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James Smithson and the Founding of the Smithsonian Institution
The original benefactor of the Smithsonian Institution, James Smithson, never lived to see the birth of the institution for which he would be most remembered. During his lifetime, Smithson was best known for overturning a popular scientific opinion which held that zinc carbonates were not true carbonate minerals, but were instead zinc oxides. Smithson proved that zinc carbonates were in fact true carbonate minerals, and several years after his death one of these minerals was renamed smithsonite in his honor.
Smithson was born to Elizabeth Hungerford Keate Macie and Hugh Percy. Percy who would later become the 1st Duke of Northumberland, in about 1765. Since Smithson was a child born outside of wedlock, he was born in secret in the city of Paris, and his exact birth date remains a mystery to this day. He was given his mother's last name at birth, and for the greater part of his life was known as “James Lewis Macie,” until in 1801, after the deaths of his parents, he changed his last name to Smithson.
Although Smithson's historical importance largely comes from events which did not occur until after his death, James Smithson did not by any means lead an uneventful life. After the completion of his education at Oxford in 1786, Smithson published 27 scientific papers on subjects ranging from the chemical composition of a woman's teardrop to an exploration and analysis of Kirkdale Cave and the fossils within, in which Smithson successfully showed that the fossils located there were not from the Great Flood, as was previously believed.
Though Smithson's passion in life was the pursuit and application of scientific knowledge, his adventures in life were not limited to the realm of science. Smithson spent the French Revolution in Paris, which would have been an exceptionally dangerous time and place for a wealthy nobleman of status to live after the King and Queen were beheaded and the subsequent Reign of Terror set in - during which time an accusation by the populace that a person was a wealthy gentleman or connected to people of status was all it took to send a victim from the kangaroo courts to the newly unveiled mass killing machine – the guillotine. Smithson was, in fact, a wealthy man whose fortunes resulted from the splitting of his mother's estate with his half brother from her original marriage to the wealthy James Macie, who widowed Elizabeth sometime before Smithson was born. This would have made his presence in Paris during the French Revolution an extremely dangerous circumstance.
In August of 1807, when England and Denmark had their falling out during the Napoleonic Wars, Smithson was taken as a prisoner of war in Tonningen, Germany. After a year, Smithson was able to successfully arrange his transfer to Hamburg, Germany where he was again held under arrest. Citing his ailing health, Smithson beseeched Sir Joseph Banks - President of the Royal Society of London at that time and easily the most influential man in England – to use his influence to get Smithson back to England, which Banks did, eventually securing Smithson's release.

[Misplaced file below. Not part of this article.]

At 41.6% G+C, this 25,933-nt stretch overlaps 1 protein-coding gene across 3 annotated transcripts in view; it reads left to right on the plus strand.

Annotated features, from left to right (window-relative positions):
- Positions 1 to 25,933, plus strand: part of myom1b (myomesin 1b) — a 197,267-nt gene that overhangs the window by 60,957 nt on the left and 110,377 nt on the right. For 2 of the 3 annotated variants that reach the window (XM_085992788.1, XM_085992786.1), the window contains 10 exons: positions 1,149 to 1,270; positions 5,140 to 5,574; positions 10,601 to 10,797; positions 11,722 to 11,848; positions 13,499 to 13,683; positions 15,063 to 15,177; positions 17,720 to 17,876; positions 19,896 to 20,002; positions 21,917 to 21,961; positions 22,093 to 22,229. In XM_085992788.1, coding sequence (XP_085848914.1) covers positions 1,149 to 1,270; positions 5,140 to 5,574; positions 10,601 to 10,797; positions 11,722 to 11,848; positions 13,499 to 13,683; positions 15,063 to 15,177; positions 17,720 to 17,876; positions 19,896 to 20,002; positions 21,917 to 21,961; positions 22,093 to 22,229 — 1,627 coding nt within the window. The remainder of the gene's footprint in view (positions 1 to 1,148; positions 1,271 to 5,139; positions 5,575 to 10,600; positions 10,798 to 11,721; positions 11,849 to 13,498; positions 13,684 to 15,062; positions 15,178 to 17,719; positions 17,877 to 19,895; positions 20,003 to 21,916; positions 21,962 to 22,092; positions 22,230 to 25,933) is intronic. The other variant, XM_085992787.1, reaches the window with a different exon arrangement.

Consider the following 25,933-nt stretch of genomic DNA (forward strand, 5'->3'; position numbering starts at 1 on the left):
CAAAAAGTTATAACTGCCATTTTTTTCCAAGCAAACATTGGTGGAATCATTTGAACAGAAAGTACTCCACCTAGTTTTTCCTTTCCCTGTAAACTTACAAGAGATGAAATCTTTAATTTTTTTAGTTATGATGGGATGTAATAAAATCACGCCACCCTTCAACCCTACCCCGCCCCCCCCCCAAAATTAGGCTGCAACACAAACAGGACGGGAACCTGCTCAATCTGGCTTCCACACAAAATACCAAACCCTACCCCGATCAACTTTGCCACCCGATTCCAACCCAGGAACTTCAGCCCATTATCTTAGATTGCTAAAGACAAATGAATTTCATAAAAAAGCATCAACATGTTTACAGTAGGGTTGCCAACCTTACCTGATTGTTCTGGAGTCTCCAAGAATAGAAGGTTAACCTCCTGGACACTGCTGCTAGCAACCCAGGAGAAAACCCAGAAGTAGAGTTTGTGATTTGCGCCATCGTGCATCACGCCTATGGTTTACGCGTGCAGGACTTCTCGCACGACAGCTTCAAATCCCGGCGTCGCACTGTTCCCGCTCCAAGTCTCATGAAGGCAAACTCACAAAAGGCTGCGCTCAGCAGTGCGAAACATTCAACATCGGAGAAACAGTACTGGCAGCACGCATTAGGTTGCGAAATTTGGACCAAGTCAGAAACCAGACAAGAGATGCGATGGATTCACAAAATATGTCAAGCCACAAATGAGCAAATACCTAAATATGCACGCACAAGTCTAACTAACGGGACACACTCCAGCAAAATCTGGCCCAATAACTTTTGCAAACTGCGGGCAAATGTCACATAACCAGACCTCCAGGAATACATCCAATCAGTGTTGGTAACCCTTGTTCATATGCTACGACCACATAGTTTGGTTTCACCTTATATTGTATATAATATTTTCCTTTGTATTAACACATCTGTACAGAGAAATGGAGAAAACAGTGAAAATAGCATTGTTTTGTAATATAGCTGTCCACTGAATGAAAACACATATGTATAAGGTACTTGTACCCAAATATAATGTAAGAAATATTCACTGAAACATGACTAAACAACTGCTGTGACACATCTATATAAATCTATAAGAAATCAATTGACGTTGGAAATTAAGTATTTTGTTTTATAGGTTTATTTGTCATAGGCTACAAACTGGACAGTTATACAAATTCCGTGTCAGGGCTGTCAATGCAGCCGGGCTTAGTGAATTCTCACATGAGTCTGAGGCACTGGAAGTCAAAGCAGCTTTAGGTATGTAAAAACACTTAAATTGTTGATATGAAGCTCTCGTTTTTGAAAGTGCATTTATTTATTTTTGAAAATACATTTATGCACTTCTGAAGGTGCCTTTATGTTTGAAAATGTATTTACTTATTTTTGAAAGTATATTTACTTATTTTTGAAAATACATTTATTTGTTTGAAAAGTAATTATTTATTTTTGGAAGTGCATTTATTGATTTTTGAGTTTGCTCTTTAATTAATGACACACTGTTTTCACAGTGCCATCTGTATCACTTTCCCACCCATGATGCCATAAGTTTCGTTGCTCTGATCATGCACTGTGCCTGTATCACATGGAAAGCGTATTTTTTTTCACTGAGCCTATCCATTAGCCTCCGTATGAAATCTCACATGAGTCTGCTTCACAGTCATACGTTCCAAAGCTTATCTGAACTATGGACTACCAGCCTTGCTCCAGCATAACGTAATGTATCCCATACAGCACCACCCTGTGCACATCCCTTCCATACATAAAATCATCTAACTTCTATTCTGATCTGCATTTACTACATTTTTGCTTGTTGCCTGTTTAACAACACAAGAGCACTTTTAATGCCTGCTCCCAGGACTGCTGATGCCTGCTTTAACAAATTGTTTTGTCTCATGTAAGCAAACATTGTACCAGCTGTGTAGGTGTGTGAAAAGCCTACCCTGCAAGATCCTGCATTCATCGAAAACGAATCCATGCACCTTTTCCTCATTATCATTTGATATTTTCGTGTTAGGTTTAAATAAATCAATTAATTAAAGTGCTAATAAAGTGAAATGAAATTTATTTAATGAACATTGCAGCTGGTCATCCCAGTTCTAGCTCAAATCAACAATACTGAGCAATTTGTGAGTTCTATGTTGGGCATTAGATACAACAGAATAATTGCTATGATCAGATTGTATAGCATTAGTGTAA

Three years before his death in 1829, James Smithson wrote a will in which his fortunes and estates were to be left to his nephew, Henry James Hungerford. There were, however, several backup plans built into the will, one of which resulted in the creation of the Smithsonian Institution, and which left behind the legacy by which we know the man today.
The will stated that if Smithson outlived his nephew James Hungerford, the estate was to go to Hungerford’s children, of which Hungerford had none at the time of the will's writing – and so a third plan was added in case Hungerford had no children to receive the fortune at the time of Smithson’s death. In that case, the whole of Smithson's estate would be donated to the United States for the purpose of founding an educational institution called the Smithsonian Institution.
Hungerford actually did outlive Smithson, by 6 years. When Hungerford died childless in 1835, Smithson's considerable estate was transferred to the US Government for the purposes of creating the Institution for which we know him today. In 1848 Congress Established the Smithsonian Institution.
But amazingly, Smithson's adventures were still not at an end. Many years after Smithson's death, his grave plot in Genoa, Italy came under attack. The cemetery in which Smithson lay was adjacent to a large and ever-expanding marble quarry, and while the surface of the burial ground belonged to the British, the earth beneath it belonged to the Italians. In 1900 the marble quarry's owners informed the British that the cemetery would be demolished by 1905 to facilitate their blasting for marble.
When he heard of the problem, world famous American inventor Alexander Graham Bell decided to spend the Christmas season of 1903 traveling with his wife at their own expense to exhume Smithson's remains and have them transferred to the United States. In January of 1904 they were delivered to the Smithsonian Institution, and Smithson was finally entombed on March 6th, 1905.